Thanks for the help.


ScrapMetalJunkie December 24, 2011 at 10:55 pm

No. That is actually made of ferrite.


RECOMAQ March 8, 2012 at 1:18 pm



R C LAW April 23, 2012 at 6:32 pm

i ve got tungsten discs for sale annode out of x ray tubes non radioactive


R C LAW April 23, 2012 at 6:34 pm

i have cathode ray anodes for sale tungsten what price per pound


brandon April 29, 2012 at 3:37 am

Is tungsten carbide magnetic?


ScrapMetalJunkie April 29, 2012 at 6:06 am

carbide tools are all magnetic, but not as much as steel.

The compound tungston carbide (WC) on the other hand, is not magnetic. What makes carbide tools magnetic, as I tried to describe above, is the cobalt that is used in cemented carbide, aka “carbide”.


Timothy Ramsey June 21, 2012 at 2:19 am

Have 200 pounds of carbide right now for sell also 2000 pounds of gr2 titanium scrap and more comming looking for someone honist to take all


alen jessy June 27, 2012 at 3:04 pm

really great information to help me a lot keep posting like this.


brain July 6, 2012 at 8:44 pm

Hi, I would like to know how much a pound of carbide inserts would cost if I sold it to you? thanks


Marcus@scrap carbide prices July 10, 2012 at 6:53 am

In popular, you discover it by means of tools: reamers, routines, places, guidelines saw tooth, ect. What you see in the image is a an variety of all of the above, especially lathe assets.


Terry September 25, 2012 at 2:53 pm

I have roughly 100# of carbide inserts, how much per lb can I get for them?


John Mcdonald October 28, 2012 at 5:24 am

Call me junkman. (910)9846539


Flathead October 7, 2012 at 3:57 am

Great site, thanks for all of your time and effort. I have read much, as well as learned some to boot. Maybe you have covered this, but how does one recover carbide tips from saws blades. Thank you in advance.



Jorden November 29, 2012 at 7:44 pm

Ok so I work at the movie theatre, and it takes some pretty big bulbs to run the projectors. Now ive busted one of the bulbs before and theres like a dime size cone of metal. Its very dense for its size. I would like to identify the metal and see how much theyre worth. Cuz if we just throw these bulbs away, screw it ill just harvest the tungsten if thats what it is inside…


ScrapMetalJunkie December 3, 2012 at 7:34 am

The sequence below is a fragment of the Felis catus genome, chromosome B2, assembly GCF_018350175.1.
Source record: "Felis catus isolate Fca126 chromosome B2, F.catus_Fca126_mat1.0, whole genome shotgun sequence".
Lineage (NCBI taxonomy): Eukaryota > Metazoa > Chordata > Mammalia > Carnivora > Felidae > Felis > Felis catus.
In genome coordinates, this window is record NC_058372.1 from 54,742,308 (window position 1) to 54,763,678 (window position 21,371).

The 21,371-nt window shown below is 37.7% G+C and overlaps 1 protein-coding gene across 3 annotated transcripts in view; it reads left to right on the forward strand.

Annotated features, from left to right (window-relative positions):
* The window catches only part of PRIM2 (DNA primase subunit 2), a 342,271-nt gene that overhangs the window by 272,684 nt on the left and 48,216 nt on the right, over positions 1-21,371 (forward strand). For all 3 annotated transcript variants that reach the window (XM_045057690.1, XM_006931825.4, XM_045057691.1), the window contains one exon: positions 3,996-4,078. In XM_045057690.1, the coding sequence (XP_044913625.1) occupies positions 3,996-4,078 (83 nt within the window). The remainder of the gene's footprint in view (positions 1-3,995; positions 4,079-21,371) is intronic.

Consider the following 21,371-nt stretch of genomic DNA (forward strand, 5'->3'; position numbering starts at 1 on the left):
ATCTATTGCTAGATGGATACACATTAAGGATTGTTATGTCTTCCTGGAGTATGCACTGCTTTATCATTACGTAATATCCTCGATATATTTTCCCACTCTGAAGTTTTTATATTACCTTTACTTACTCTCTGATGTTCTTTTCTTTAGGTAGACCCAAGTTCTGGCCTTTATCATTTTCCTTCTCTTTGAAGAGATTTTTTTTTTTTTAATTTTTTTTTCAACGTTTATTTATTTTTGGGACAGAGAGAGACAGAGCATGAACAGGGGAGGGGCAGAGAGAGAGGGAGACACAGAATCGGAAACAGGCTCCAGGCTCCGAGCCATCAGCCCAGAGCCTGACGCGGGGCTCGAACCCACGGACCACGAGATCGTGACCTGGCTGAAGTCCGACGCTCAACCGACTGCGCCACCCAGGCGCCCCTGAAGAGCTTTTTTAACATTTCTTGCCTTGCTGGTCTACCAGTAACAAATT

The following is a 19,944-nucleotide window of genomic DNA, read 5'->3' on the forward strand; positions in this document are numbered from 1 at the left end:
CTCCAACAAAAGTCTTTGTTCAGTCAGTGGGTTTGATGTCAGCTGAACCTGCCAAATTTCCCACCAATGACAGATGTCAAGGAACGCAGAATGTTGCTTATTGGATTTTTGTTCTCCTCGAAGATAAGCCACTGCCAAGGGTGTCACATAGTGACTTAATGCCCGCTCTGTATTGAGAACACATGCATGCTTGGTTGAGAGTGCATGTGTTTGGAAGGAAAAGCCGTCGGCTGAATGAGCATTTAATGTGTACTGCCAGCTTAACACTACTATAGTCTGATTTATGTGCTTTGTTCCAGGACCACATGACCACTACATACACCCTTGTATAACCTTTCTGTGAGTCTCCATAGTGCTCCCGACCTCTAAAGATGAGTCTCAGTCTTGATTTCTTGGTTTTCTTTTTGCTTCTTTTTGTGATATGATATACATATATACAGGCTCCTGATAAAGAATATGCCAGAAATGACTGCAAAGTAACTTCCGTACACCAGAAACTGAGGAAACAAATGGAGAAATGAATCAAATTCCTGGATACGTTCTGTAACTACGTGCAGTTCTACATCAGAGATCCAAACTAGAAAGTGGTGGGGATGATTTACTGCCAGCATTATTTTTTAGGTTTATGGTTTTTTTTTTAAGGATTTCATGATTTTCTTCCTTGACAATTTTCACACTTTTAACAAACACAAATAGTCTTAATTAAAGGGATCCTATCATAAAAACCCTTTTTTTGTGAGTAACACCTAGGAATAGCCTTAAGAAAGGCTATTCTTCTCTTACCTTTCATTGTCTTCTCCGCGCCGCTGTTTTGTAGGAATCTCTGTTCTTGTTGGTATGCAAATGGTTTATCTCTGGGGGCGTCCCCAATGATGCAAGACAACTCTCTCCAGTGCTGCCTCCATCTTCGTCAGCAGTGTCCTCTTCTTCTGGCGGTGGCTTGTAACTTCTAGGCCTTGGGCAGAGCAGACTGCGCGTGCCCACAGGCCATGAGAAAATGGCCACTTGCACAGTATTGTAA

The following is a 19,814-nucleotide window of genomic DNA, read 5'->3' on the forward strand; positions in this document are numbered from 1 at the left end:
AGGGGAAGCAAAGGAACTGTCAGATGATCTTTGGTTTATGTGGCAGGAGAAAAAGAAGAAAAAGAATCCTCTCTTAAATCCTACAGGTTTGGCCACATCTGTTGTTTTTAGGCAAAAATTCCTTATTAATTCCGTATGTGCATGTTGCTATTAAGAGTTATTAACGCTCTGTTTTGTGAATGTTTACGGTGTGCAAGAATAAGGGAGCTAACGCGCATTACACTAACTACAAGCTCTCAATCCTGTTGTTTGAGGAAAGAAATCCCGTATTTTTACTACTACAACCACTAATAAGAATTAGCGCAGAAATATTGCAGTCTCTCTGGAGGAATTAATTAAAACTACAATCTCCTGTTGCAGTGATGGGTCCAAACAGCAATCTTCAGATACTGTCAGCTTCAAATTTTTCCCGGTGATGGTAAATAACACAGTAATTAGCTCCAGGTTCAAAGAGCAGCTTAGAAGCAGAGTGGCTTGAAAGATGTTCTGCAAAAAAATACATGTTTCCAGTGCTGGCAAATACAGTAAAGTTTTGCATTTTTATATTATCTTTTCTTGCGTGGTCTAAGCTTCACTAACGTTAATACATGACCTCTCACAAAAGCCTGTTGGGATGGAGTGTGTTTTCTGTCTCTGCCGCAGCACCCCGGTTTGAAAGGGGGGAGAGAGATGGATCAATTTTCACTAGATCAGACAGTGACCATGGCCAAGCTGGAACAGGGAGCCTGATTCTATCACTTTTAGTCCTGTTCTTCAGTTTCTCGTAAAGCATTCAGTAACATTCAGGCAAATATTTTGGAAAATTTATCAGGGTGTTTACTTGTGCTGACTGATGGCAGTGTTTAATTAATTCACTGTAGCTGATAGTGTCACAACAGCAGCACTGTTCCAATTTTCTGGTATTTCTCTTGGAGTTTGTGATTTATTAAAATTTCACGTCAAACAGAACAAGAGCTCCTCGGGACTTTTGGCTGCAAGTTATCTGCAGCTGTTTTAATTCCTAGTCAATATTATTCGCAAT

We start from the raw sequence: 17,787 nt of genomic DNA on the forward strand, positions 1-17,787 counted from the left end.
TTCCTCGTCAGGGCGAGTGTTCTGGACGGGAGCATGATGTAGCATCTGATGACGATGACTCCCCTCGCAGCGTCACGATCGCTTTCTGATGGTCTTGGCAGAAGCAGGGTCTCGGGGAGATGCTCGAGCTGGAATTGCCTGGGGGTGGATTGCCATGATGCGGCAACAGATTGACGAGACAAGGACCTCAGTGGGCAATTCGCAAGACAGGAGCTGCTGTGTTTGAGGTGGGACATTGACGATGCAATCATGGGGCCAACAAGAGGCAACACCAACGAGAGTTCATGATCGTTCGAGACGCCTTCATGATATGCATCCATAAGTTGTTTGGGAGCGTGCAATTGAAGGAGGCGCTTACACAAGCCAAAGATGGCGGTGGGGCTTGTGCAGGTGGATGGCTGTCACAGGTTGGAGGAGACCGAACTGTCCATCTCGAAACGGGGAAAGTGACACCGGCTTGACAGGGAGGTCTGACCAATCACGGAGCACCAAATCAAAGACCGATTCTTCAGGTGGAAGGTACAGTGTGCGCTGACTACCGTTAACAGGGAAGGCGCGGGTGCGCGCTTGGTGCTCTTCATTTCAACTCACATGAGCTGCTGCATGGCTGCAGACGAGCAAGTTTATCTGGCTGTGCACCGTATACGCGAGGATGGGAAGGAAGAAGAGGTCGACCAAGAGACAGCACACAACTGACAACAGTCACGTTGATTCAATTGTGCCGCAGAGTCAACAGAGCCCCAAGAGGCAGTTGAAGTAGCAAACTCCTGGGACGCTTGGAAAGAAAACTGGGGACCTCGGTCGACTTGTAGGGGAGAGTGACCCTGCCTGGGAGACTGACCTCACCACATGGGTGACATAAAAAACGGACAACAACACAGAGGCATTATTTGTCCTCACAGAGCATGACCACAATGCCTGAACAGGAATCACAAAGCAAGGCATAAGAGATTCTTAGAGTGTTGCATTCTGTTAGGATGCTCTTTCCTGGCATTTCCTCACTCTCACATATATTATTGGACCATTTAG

I would save the metal cone piece! It makes sense that it would be tungsten! But tungsten and tungsten carbide are very different materials. I would suggest using starting off identifying the material by using The Magnet Test!


Anna April 4, 2013 at 5:46 pm

The cone shaped pieces (anodes) and the rod it is connected to are Tungsten. The braided cord is copper. The round piece that the rod is connected to is a mix. The large anode is about 1/2 lb so it adds up fast. If you smack the rod with a hammer (be careful of the glass insulation) it will break away from the round piece. I’m sure you know but make sure to properly explode the bulb before you go smacking on it. Tungsten is used because it is the only metal that can hold up to the heat that a xenon gas(highly explosive) filled bulb generates.


Luki January 28, 2013 at 5:17 pm

where can I get in Europe good prices for inserts carbide?


Fredrick chabala April 4, 2013 at 4:19 am

Were in south africa can get the best price of tungstan do u have agents


Seamus McGowan April 18, 2013 at 11:42 pm

I have a few pieces of material that is used for vibration dampening. I believe it is Tungsten. It is not magnetic and has very little spark(red) when grinding. It is at least twice as heavy as steel. I checked online for prices, but only see prices for tungsten carbide. What should I expect for this non-magnetic tungsten?(presuming that’s what it is)


Jay May 11, 2013 at 7:20 pm

Hi, I have a load of used Tungsten Carbide Burrs, would it be worthwhile cutting the steel stems off or not? Also, i live in UK so would it be worth shipping to USA if i sell on the International Ebay? Or would selling on UK’s Ebay be better?
Thanks in advance.


K. Sounderrajan September 10, 2013 at 5:05 am

do you still have the WC burrs? if so please send your best offer on CIf Haldia with actual photos.